Clayton Christensen offers a believable and intuitive approach to fixing our staggering American educational system. In a nutshell: people learn in different ways (no surprise here; it's a well-documented theory). Teachers too often teach one way (or two or three--the point being, teachers standardize. I understand. I've been a teacher most of my life. One of us and many of them in a classroom). His solution: Use 21st century technology and Web 2.0 to individualize lessons to suit needs. That's where the problem starts according to Christensen. Schools throw technology at their problems in hopes software, hardware, internet websites, will fix their shrinking test scores. Every technology teacher I know agrees with the author that this approach is flawed and frustrates both students and teachers. Technology is a tool, to be wielded with a skilled hand. Christensen gives teachers permission to disrupt class--shake it up! See what's going on. Here are some of my favorite ideas: 1) If the addition of computers to classrooms were a cure, there would be evidence of it by now. There is not. Test scores have barely budged. 2) Why haven't schools (with so much emphasis on technology) been able to march down this path (of student-centric learning)? ...because they have crammed the new technologies into their existing structure... 3) The world of education is one in which there is little agreement on what the goals are, let alone the methods that are best-suited to achieve them. 4) Public schools have been improving steadily, since 1900, but society moved the goal posts ...changed the definition of improvement... I'd recommend this to any teacher intent upon integrating technology into their core curriculum.
Anonymous More than 1 year ago
The idea that education reform comes from the minority - those that are on the outside edges of the spectrum - is fascinating. It is encouraging to explore the possibilities of how educators and students can properly use technology to their advantage. Transforming the role of the teacher is not only possible, but necessary if we are wanting to reach different results. The idea that learning can be an individual process, rather than a strictly a group process is refreshing. This book had been recommended to me by several educators and administrators and I'm greatful to have read it. It has given me a fresh set of eyes to approaching some of the problems we are facing today.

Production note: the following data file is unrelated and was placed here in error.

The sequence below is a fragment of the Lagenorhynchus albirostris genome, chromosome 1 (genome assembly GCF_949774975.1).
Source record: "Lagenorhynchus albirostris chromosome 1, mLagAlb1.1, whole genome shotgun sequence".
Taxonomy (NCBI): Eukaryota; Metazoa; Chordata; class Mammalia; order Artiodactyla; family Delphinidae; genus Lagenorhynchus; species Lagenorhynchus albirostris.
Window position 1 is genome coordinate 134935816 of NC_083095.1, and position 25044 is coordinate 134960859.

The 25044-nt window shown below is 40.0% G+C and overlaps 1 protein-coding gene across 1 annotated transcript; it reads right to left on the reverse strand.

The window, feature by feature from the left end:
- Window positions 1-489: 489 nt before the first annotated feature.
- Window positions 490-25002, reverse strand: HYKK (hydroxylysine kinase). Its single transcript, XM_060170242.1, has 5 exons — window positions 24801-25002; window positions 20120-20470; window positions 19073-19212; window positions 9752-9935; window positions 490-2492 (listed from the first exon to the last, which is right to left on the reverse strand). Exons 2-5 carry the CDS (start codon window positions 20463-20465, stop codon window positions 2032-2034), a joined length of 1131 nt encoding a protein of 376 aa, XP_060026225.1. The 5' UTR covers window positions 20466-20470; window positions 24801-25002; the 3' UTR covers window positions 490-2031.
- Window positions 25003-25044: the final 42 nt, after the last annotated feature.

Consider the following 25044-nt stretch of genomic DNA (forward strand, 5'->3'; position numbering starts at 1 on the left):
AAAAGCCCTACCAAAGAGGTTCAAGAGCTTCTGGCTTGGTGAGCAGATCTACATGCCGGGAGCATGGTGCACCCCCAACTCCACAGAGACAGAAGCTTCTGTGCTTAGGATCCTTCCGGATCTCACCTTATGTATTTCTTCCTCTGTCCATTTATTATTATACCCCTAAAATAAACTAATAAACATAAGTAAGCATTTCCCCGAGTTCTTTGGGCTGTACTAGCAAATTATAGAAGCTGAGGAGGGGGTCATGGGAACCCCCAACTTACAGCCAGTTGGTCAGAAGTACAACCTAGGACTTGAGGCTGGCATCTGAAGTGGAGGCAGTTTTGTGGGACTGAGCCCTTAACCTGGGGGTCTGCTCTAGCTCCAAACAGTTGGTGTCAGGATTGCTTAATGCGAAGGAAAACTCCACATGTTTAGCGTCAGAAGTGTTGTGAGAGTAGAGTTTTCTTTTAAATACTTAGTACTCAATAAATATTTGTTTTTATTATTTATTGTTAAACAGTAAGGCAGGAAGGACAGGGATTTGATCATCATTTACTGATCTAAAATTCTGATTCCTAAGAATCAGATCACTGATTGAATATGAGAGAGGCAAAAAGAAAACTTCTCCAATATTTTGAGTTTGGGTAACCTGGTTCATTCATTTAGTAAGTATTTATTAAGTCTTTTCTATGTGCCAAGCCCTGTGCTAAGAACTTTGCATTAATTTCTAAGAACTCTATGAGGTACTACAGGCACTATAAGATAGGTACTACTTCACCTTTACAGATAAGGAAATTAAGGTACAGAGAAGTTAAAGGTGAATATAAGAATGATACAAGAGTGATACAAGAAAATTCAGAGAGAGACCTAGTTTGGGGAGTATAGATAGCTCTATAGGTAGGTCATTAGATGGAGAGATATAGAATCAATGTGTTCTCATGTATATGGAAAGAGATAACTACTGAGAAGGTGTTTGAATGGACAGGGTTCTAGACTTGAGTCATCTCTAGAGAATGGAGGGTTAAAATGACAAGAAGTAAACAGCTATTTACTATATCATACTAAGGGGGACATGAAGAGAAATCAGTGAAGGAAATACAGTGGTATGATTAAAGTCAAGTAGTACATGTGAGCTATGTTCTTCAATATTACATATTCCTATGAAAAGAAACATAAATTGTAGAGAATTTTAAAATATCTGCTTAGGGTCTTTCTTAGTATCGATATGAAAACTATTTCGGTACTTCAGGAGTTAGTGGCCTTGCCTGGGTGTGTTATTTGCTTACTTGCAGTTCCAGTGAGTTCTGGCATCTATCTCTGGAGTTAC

Booknut62 More than 1 year ago
I became fascinated by the boasts of the subtitle of this book: "How Disruptive Innovation Will Change the Way the World Learns." That is a fairly powerful claim. After being entangled in the authors' fanciful charts and background information, I began to look forward to some miraculous new disclosure on this new innovation that will transform the world of learning. I was disappointed. At its best this book offers some interesting theories on innovation in general. At its worst, it argues that technology-based, student centric instructional tools are going to take over the educational world, and according to the authors, this will happen by 2014. (I haven't yet figured out where that specific timeline comes from.) In the nineties there were individuals who predicted that computers would replace teachers. These authors believe that the role of teachers will be transformed to that of tutors. The whole idea of reducing learning into a software program has been tried. The reality is learning is a messy, complicated process, and just as the authors assert, no one process works. But, their belief in the salvation wrought through computer software alone may be misplaced. This book was disappointing because I thought it would offer some clearly applicable innovative ideas for my school. Instead, it promotes theories and ideas. It makes broad sweeps with generalizations and predictions, but offers very little that is practical for the school practitioner.
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RolfDobelli More than 1 year ago
The very real value of this useful and, at times, pleasantly surprising book comes from the way the authors apply their expertise in innovation to the field of education. By approaching public education's crisis with new eyes - and conceptualizing education as a product or service like any other - Clayton M. Christensen (The Innovator's Dilemma), Michael B. Horn and Curtis W. Johnson provide insights that escape the tired loops of argument that often define discussions about public education. These writers' obvious willingness to look in new directions for learning innovation is matched by their genuine concern for everyone involved in education. However, they do seem a bit idealistic, as they focus so strongly on the pedagogical and conceptual aspects of education that they seem to skim over other concerns, like logistics and budgets. The authors acknowledge the legal monopoly governing public education without really addressing the social weight and inertia of such a monopoly. In fact, they seem to believe that positive disruption is almost inevitable. getAbstract recommends this thoughtful book to anyone interested in social change and education, and - not tangentially - in how new technologies affect societies.
Anonymous More than 1 year ago